Friday, December 30, 2011

Porcupine Tree's Early Work: "Stupid Dream" and "The Sky Moves Sideways."

Beginning in high school, I very rarely listened to the radio and I only purchased mainstream music after special consideration. I propelled my listening habits by reading liner notes, articles and reviews, taking recommendations, and, thanks my long-term involvement in record retail, I sometimes test-drove something new in the event that it would present itself. I rarely ran into any serious ruts or dead ends. Still, there was a huge amount of music going on that danced outside of the horizons of these resources, so the internet had a pretty significant impact on my listening when it began to emerge in the 90s. To my amazement, I found out that progressive rock was alive and well, and a cornucopia of incredible music came to light. This is when I found out about Porcupine Tree.

Porcupine Tree began as a joke: a studio-only band fabricated by guitarist and producer Steven Wilson. The first couple of albums were almost entirely Wilson working solo, using drum machines and sequencers to fill out his psychedelic experiments.  Since then, Porcupine Tree has gained a bit more visibility, and with good reason. In my opinion, Steven Wilson is maybe the most consistent artist in recent history. In the last fifteen years, he has created more good quality work than nearly anyone in a similar span of time. Porcupine Tree began to receive a bit more notoriety in the mid-00’s, so if you are just becoming familiar with the band, it is likely that at first, more recent albums like The Indicent or In Absentia will be suggested as places to start. Porcupine Tree’s mindblowing consistency makes purchasing nearly any of their albums a good bet, but it was their pre-2000 work that initially caught my attention. I think that it would be a shame if these incredible albums were lost in the shuffle, because they are fantastic works in their own right.

By the third album, it became apparent that the hypothetical band, which had garnered some underground interest by virtue of their early releases, should evolve into a live, performing group. Wilson made this transition in 1995 on The Sky Moves Sideways, which was my entry point for the band. This album really grabbed my attention in 1998 when I put it in rotation. Thanks to Wilson’s breathy delivery, melodic atmospheres, and long-form compositions, Porcupine Tree was hailed as the “Pink Floyd of the 90s,” a label that Wilson apparently resented. By Porcupine Tree’s towering standards, The Sky Moves Sideways is a bit outdated, but it is still a masterful album that laid the groundwork for what the band would become.  I had never seen early clips of this work until I found this one yesterday.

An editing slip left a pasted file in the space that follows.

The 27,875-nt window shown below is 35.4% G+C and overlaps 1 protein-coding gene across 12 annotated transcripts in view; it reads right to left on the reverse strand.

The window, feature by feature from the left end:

The album that really put the group on the map for me, however, was 1999’s Stupid Dream. Wilson refocused Porcupine Tree for this album, and began applying the melancholic atmospheres he developed in his early work to more succinct songwriting. Stupid Dream was still identifiably progressive and it provided a foundation that allowed me to rethink the genre as forward looking rather than incestuously retrospective.  Among all the new and exciting music I was getting into at the time, this album was distinctive, and with incredible songwriting, amazing lyrics, and unbelievable musicianship, it sat very comfortably in my post-power-pop-era prog listening tastes.

Today it is still my favorite album from Porcupine Tree, and easily ranks among my all-time favorites alongside Discipline, Frengers, and a short list of others. This clip is from a later incarnation of the band, but Even Less is an indispensible favorite from Stupid Dream.

Porcupine Tree has always evolved subtly from one album to the next, so from album to album, the band's progression seems logical.  Over a larger arc, however, the band's beginnings hardly seem to match their most current work.  Following their evolution from a psychedelic studio project to a performing group with a profound influence on contemporary progressive rock is the most rewarding way to experience their oeuvre, in my opinion, and these albums are compelling places to start.

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